On behalf of the Researchfish Steering Board
We are working through extraordinarily challenging times, no matter what role we undertake. All of us have been affected by the COVID-19 pandemic in ways we could not have foreseen eight months ago, and all of us are adapting to new ways of doing things both at work and in our personal lives too.
This broader context has influenced our discussions at the Researchfish Steering Board since March 2020. For those of you that are not familiar with this group, the Researchfish Steering Board is made up of representatives from all aspects of the Researchfish community e.g public funders, charitable funders and research organisations and it helps Interfolio UK steer the direction of the Researchfish platform. The members of the group also discuss their own policies and processes around the use of the platform with the intention of sharing/establishing best practice and developing an aligned approach where possible.
When the group met in March 2020, we reflected on how quickly things had changed, how we were meeting virtually for the first time and how lovely it was to see people’s children and/or pets as they came into view. We wondered if the reflective, challenging conversations we were used to having face to face would still be as effective via the video conference we had hastily arranged. Even at this time, we wondered how all this was affecting the research community. This meeting was just after the 2020 multi-funder submission period (i.e. when the majority of the funders in the UK choose to collect information from their funded researchers) *, and reflecting on this we very quickly agreed that our usual post-annual Researchfish submission period actions would need to look quite different. In general, funders present decided not to chase the small number of award holders who had not been able to submit their information in Researchfish.
By the time the Researchfish Steering Board met in June 2020 the full and growing human cost of the pandemic was all too real. Our previous concerns about video conferencing were seemingly insignificant in contrast to the sheer scale of the loss of life and the challenges faced by health care systems around the world. We reflected on the way in which scientists and research were now in the public consciousness, and how in some cases the uptake of research knowledge into policy and practice was happening at lightning speed. We realised, however, that much research all over the UK had been seriously impacted as the opportunities to work had been curtailed, members of the public could not engage, and the research community was either returning to clinical duties, or balancing caring commitments at home with working remotely. We knew that this exceptional period of time was going to have a profound effect on all our lives to come. We also had tentative conversations at our meeting about how our work could help to understand the effect the pandemic may be having on the research ecosystem. There were some initial conversations about the timing of the multi-funder submission period for 2021, and we agreed that we would continue to talk and ensure that research organisations and funders using Researchfish would do our best to act together to ensure as much consistency as possible during a time of great uncertainty. The minutes from the meeting are available in the knowledgebase for those who have a Researchfish account.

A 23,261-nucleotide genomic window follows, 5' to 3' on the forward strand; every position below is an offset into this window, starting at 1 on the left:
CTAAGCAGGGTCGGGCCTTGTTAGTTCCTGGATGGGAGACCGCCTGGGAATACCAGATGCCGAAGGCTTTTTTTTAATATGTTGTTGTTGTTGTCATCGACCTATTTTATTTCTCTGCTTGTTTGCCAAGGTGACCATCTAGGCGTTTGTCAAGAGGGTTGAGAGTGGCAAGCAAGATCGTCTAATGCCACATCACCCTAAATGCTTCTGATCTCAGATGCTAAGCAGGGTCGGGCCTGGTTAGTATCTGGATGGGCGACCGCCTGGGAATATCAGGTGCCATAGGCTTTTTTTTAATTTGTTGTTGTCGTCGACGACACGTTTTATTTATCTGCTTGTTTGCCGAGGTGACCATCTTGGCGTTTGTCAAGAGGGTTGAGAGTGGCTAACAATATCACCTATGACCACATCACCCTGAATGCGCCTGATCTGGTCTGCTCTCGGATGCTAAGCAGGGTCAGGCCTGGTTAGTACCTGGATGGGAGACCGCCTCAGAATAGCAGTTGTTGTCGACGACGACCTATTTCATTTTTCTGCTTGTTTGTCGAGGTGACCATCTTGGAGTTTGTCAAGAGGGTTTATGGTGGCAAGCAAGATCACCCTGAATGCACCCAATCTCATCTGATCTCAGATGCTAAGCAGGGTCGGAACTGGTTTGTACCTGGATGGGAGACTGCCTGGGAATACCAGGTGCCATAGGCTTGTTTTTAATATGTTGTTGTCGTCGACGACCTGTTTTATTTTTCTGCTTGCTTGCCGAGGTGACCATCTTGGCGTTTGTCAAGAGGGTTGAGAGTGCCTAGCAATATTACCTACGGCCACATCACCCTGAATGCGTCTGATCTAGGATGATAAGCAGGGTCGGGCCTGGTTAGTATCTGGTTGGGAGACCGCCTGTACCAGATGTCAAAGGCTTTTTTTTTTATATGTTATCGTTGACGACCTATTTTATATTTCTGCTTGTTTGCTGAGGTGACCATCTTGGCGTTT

By the time of our September Researchfish Steering Board meeting the scale of the pandemic was much better understood but fears of the second wave that is now upon us were already very real and gaining pace. Research organisations and funders spoke of many different scenarios describing the effect of the pandemic. In some cases, scientists were speaking directly to policy makers within the research community under huge pressure to find the answers to key questions. In other cases, research activity had slowed, particularly as families struggled to cope with balancing caring commitments and work, researchers had been ill themselves or called back to support frontline care. Delays in publication, due to the shutdown of academic publishers’ offices and presses, was another factor. At the steering board we again discussed the need for consistency and clarity. With this in mind, we agreed that the submission dates for the multifunder submission period in 2021 should remain constant (1st February to 11th March 2021*), and discussed a number of options including the possible use of existing processes to temporarily exempt researchers seriously affected by the pandemic from submissions (i.e. through justified requests via university research offices for changes in response codes for particular researchers) to enable the flexibility we all know will be needed. We were unanimous in acknowledging that some researchers may have fewer outcomes to report at this time but that everyone should be encouraged to report what they could as we need to continue to monitor the research ecosystem. This would also help the sector understand the effect the pandemic has had on the research community both in 2020 and in the years to come as we all adjust to a new normal.
We hope that by providing clear guidance now we can help research organisations and researchers to prepare, and make the 2021 submission as efficient as possible. In the meantime, we hope that all of our community can stay safe and well in the months ahead.
* The majority of research funders in the UK use the multi-funder submission period, however, please do check with relevant funders as there are some which need to collect information outside of this window. Once a funder has set up a submission period it is visible on the ‘Our Community’ tab in the Researchfish platform.
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